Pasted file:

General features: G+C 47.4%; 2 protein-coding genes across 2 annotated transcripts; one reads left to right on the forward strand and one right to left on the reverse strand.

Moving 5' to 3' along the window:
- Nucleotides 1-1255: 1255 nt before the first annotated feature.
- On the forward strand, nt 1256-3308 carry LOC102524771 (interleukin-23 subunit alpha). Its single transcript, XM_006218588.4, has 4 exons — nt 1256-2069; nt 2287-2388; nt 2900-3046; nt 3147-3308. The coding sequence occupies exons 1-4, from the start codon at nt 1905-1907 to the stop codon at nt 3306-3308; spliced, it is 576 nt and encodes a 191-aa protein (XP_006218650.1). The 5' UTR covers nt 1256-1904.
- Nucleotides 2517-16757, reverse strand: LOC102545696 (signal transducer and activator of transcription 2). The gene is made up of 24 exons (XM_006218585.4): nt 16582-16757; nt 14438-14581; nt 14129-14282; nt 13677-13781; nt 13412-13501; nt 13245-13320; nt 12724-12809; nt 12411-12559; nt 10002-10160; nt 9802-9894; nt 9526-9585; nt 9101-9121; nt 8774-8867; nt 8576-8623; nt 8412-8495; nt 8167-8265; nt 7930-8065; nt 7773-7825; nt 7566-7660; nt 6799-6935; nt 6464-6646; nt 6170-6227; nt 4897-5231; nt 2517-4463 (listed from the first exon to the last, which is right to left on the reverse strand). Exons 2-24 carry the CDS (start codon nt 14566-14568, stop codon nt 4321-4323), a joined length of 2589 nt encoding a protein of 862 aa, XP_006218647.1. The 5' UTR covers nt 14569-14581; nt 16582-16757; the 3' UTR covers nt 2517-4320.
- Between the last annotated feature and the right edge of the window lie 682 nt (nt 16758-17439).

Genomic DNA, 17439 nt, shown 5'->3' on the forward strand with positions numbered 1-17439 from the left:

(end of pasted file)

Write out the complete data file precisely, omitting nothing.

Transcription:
General features: G+C 47.4%; 2 protein-coding genes across 2 annotated transcripts; one reads left to right on the forward strand and one right to left on the reverse strand.

Moving 5' to 3' along the window:
- Nucleotides 1-1255: 1255 nt before the first annotated feature.
- On the forward strand, nt 1256-3308 carry LOC102524771 (interleukin-23 subunit alpha). Its single transcript, XM_006218588.4, has 4 exons — nt 1256-2069; nt 2287-2388; nt 2900-3046; nt 3147-3308. The coding sequence occupies exons 1-4, from the start codon at nt 1905-1907 to the stop codon at nt 3306-3308; spliced, it is 576 nt and encodes a 191-aa protein (XP_006218650.1). The 5' UTR covers nt 1256-1904.
- Nucleotides 2517-16757, reverse strand: LOC102545696 (signal transducer and activator of transcription 2). The gene is made up of 24 exons (XM_006218585.4): nt 16582-16757; nt 14438-14581; nt 14129-14282; nt 13677-13781; nt 13412-13501; nt 13245-13320; nt 12724-12809; nt 12411-12559; nt 10002-10160; nt 9802-9894; nt 9526-9585; nt 9101-9121; nt 8774-8867; nt 8576-8623; nt 8412-8495; nt 8167-8265; nt 7930-8065; nt 7773-7825; nt 7566-7660; nt 6799-6935; nt 6464-6646; nt 6170-6227; nt 4897-5231; nt 2517-4463 (listed from the first exon to the last, which is right to left on the reverse strand). Exons 2-24 carry the CDS (start codon nt 14566-14568, stop codon nt 4321-4323), a joined length of 2589 nt encoding a protein of 862 aa, XP_006218647.1. The 5' UTR covers nt 14569-14581; nt 16582-16757; the 3' UTR covers nt 2517-4320.
- Between the last annotated feature and the right edge of the window lie 682 nt (nt 16758-17439).

Genomic DNA, 17439 nt, shown 5'->3' on the forward strand with positions numbered 1-17439 from the left: